2. Tasmanian Historical Research Association. Index to the Papers and Proceedings. Vol 2 (1984-1993), Hobart, Tasmanian Historical Research Association, 1998.
  3. Tasmanian Historical Research Association. Index to the Papers and Proceedings. Vol 3 (1994-2003), Hobart, Tasmanian Historical Research Association, 2006. [G994.6 IN23R INDEX]
Continue to search online newspapers in Trove for references to George Guest and his land, particularly in the Herdsman Cove, Risdon Cove and Clarence area as well as land belonging to neighbours including Andrew Geils. Articles on the history / reminiscences of people living in these areas may appear in later newspapers.

A series of maps – AF316 County Maps (Lands and Surveys Department) – can be located on the LINC website. The maps and plans in this collection are arranged according to their County and Parish. Risdon Cove and surrounding area is in the Parish of Forbes in the County of Monmouth.

Likely outcomes:
(Include ethical considerations)

Locating a map showing the location of the 300 acres belonging to George Guest at Risdon Cove would be a great addition for my research; however any additional information as to where the land was located would help the search. Hopefully a search of the AF316 County Maps series will be useful.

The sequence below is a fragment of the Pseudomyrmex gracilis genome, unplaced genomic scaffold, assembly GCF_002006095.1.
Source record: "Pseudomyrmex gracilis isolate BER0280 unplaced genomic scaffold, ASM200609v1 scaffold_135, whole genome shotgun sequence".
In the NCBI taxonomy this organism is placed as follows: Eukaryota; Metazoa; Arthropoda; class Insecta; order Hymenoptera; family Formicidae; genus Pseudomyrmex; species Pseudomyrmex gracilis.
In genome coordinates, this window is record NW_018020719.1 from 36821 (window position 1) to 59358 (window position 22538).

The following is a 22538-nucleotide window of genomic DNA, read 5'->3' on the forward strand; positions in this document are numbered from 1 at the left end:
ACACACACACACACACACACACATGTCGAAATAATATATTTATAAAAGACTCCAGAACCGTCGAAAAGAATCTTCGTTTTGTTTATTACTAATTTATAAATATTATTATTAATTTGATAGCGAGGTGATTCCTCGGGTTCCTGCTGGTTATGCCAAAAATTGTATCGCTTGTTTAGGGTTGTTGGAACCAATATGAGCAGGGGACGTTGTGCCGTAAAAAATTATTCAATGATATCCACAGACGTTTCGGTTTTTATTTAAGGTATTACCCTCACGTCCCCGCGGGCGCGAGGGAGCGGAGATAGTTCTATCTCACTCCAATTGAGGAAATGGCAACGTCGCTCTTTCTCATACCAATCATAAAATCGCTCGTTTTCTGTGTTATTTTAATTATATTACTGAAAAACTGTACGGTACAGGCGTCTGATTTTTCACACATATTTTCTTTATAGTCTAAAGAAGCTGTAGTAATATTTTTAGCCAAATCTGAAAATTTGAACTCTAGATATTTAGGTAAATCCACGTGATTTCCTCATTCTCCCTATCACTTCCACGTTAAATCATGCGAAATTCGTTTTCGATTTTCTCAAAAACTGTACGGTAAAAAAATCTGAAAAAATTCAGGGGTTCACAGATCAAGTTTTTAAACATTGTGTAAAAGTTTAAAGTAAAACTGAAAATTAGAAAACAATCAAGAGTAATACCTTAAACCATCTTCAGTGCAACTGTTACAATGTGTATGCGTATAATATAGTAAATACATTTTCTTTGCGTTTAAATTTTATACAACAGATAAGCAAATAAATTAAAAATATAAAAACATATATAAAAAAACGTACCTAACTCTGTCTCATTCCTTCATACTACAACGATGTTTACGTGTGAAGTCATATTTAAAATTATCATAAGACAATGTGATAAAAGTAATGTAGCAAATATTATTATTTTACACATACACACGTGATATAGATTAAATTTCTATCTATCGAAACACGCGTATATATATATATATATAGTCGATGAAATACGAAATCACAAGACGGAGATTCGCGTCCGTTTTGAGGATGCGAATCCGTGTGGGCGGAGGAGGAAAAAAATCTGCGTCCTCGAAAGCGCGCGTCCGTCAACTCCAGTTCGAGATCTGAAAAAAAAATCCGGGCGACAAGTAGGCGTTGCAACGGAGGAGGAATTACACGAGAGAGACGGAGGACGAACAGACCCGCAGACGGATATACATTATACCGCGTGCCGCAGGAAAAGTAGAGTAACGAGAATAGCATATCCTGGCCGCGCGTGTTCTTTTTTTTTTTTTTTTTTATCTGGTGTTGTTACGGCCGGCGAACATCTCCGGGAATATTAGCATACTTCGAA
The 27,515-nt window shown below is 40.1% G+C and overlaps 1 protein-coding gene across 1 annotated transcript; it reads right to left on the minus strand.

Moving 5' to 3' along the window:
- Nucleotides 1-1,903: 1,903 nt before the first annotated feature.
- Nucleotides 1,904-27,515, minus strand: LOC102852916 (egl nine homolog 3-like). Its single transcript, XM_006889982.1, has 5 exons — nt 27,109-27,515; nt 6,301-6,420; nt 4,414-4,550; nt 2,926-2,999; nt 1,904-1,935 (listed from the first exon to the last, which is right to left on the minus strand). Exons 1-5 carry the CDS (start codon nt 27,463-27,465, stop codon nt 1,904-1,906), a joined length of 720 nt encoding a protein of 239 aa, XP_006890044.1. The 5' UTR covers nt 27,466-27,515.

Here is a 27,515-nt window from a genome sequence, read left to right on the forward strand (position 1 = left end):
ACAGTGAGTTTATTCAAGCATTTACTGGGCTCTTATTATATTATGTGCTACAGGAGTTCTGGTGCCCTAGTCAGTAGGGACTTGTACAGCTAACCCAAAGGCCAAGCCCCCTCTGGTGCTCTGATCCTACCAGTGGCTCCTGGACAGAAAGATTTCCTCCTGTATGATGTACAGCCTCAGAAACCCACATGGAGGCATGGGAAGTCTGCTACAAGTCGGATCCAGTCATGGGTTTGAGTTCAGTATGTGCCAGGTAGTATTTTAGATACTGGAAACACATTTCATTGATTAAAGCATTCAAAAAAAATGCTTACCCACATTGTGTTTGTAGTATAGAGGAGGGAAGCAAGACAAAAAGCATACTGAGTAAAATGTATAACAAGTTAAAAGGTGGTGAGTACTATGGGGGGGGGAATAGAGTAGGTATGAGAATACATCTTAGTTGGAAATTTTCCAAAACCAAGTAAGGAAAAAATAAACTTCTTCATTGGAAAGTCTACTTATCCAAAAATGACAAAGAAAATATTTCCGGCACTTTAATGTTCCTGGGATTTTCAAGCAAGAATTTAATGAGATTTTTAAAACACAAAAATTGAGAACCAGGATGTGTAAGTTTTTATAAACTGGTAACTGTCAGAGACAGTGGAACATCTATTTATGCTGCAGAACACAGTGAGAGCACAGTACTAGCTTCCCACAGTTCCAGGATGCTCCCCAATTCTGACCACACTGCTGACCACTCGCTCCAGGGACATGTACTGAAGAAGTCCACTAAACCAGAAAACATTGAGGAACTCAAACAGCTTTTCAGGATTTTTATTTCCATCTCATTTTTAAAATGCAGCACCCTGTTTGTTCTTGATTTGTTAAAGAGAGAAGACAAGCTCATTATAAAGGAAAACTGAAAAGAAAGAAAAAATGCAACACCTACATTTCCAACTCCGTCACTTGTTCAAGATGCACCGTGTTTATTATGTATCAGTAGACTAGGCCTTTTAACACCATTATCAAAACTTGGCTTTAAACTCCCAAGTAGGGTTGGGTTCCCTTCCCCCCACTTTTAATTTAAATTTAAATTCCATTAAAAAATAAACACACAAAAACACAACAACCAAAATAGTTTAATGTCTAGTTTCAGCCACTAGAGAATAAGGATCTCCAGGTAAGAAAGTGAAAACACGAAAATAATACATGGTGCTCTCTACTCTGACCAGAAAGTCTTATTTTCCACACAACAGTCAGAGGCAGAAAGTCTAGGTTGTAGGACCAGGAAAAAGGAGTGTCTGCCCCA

Books and / or articles about the early history of Risdon Cove or the wider Clarence area could provide useful background information particularly if they discuss how the land was farmed. They may also contain a map or sketch of the area around the original Risdon Cove settlement which may indicate further development of the land after the closure of the settlement. References and bibliographies may also be useful for providing additional leads for research.

This research requires looking for information relating to events that occurred two hundred years ago and therefore making information available in the findings is unlikely to be an issue for anyone, especially as material about the events at this time is available in the public record.

I will add any information located as part of the story of George Guest and his family in my blog. Using information ethically in blogs (and other publications) has been a discussion point in the Australian Local & Family History Bloggers Facebook page. The use of material from other sources without recording that the material is the work of, or belongs to, others should not occur. Much of the material available online is available as Creative Commons and can be freely used provided acknowledgement of the source is provided. However in some cases it is necessary to first obtain permission from the organisation or person making the material available before using it. Blogs make it easy to include a link back to the source page for images and other material used in a post. Apart from the ethics of this it is a courtesy to other researchers.